LAVELY:  Well I don‘t think it‘s as much as feeling emboldened as it is getting to the point where because of the degree of risk of death or injury, because of the degree of increased harassment, I think it‘s getting to the breaking point of people being subjected to such incredibly outrageous conduct that they literally have to do something or things will go downhill and there will be further accidents or deaths or injuries.  Whether it is a vehicle situation or someone breaking into private property, into an event with security there, with the potential for something getting out of hand on that score.

Whether it‘s the paparazzi trying to force a vehicle off the road or boxing the person in so they can‘t even physically get out of their car, so they‘re forced to stay there while paparazzi photograph them in the car.  This isn‘t about somebody having a bad hair day and not wanting to be photographed in public.  A distinction has to be made here that we‘re not talking about things like red carpet events or...

ABRAMS:  Right.  Right...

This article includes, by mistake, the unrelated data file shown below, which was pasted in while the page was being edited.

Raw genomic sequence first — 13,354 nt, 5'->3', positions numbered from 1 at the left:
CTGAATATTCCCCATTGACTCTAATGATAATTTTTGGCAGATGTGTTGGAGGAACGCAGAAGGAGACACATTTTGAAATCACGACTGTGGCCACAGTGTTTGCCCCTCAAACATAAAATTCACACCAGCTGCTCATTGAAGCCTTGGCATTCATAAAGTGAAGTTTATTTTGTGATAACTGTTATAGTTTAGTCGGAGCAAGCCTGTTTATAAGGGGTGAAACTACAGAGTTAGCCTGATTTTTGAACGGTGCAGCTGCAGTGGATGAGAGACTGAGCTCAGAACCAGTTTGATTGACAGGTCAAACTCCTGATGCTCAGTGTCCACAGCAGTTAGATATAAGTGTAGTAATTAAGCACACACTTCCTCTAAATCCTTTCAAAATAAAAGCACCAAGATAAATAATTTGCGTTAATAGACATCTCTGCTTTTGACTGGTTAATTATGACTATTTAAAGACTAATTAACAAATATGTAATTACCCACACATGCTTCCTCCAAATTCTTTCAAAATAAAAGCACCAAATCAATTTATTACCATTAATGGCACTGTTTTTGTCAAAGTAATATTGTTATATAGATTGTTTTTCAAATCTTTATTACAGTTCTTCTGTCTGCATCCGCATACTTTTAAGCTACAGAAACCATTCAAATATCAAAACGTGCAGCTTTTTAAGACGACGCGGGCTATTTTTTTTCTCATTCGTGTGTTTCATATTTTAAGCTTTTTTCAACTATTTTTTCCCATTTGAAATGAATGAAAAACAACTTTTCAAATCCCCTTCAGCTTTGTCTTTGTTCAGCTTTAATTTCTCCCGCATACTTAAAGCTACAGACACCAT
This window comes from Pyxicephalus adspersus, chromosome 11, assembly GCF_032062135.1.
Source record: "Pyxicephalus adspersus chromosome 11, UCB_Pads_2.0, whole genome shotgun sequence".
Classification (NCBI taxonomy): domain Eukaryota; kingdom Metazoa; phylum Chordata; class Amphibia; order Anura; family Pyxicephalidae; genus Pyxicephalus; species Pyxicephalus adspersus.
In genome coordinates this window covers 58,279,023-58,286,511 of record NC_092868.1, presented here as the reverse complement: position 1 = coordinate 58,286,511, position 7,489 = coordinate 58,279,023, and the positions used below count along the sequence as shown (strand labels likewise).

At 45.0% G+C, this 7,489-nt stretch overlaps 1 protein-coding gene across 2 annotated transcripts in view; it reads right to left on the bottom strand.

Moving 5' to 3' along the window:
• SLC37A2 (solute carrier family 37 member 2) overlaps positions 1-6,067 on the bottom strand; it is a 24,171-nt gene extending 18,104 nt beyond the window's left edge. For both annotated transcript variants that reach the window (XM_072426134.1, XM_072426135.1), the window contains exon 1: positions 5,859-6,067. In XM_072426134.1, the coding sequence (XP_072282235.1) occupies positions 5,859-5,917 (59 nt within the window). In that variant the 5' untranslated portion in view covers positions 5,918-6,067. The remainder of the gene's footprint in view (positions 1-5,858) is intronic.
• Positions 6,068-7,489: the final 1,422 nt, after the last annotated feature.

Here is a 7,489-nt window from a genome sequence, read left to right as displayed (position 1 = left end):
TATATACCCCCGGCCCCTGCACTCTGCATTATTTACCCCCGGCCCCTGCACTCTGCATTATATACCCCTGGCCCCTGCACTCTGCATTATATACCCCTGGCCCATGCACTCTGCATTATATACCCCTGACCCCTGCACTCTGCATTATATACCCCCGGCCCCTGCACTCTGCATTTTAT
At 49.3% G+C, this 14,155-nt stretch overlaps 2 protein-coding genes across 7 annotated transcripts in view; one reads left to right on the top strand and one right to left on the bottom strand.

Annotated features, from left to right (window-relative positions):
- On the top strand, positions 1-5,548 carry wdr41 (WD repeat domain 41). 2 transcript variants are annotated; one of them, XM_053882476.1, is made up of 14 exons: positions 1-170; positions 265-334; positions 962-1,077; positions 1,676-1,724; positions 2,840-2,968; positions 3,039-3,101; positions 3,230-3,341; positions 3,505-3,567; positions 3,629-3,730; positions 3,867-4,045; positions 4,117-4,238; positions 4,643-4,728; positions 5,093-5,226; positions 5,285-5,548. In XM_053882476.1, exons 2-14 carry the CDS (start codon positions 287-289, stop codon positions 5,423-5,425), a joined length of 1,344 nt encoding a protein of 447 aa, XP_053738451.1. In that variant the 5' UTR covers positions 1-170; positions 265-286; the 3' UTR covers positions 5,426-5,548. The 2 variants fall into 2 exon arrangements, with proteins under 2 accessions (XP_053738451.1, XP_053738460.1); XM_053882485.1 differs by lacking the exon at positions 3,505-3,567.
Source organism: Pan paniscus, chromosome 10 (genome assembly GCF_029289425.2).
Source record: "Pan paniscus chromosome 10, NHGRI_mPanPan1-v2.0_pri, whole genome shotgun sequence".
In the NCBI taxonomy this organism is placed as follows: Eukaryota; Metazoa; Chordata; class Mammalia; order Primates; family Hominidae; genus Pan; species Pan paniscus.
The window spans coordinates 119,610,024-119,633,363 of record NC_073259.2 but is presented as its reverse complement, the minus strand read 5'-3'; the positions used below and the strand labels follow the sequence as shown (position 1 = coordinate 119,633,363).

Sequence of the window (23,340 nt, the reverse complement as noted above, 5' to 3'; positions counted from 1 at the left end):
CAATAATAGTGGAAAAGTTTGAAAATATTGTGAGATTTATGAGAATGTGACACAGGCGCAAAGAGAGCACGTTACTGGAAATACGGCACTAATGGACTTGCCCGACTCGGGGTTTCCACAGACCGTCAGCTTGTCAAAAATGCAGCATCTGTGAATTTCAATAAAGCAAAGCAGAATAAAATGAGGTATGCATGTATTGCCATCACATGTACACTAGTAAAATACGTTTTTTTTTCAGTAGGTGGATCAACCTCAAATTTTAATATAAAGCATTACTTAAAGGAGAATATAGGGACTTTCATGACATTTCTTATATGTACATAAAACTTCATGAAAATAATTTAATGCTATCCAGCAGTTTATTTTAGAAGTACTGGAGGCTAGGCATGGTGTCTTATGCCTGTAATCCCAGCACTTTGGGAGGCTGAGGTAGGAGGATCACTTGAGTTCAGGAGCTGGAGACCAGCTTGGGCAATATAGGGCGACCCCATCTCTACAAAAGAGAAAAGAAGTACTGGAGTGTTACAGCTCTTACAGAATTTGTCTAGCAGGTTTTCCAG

LAVELY:  ... public events or even someone in public where they‘re being photographed.  We‘re talking about pursuit...


LAVELY:  ... harassment, false imprisonment, and sometimes assault and battery...

ABRAMS:  I‘ve got to give Mr. Steiner the final word on this.  Go ahead Mr. Steiner, your response.

STEINER:  Let‘s just say it‘s the price of popularity, the price of success.  These people put themselves in these situations.  These people look for it, they die for it, it‘s their (UNINTELLIGIBLE) actually to be in front of the camera.  For them to complain about it is bizarre at best...

ABRAMS:  But very quickly, even those who don‘t want to be in front of it, you would concede that there are some celebrities who don‘t want to be in front of the camera and your response would be well, you know, unfortunately, that‘s not their choice to make, right?

STEINER:  Not only that, the ones who really don‘t want to be in front of the camera aren‘t in front of the camera.  They find ways to avoid it.  The ones who do, who want to be there, are there, and that‘s just the way they are...

ABRAMS:  I don‘t know.  I think...


ABRAMS:  I think for some of them it‘s pretty hard to avoid the cameras.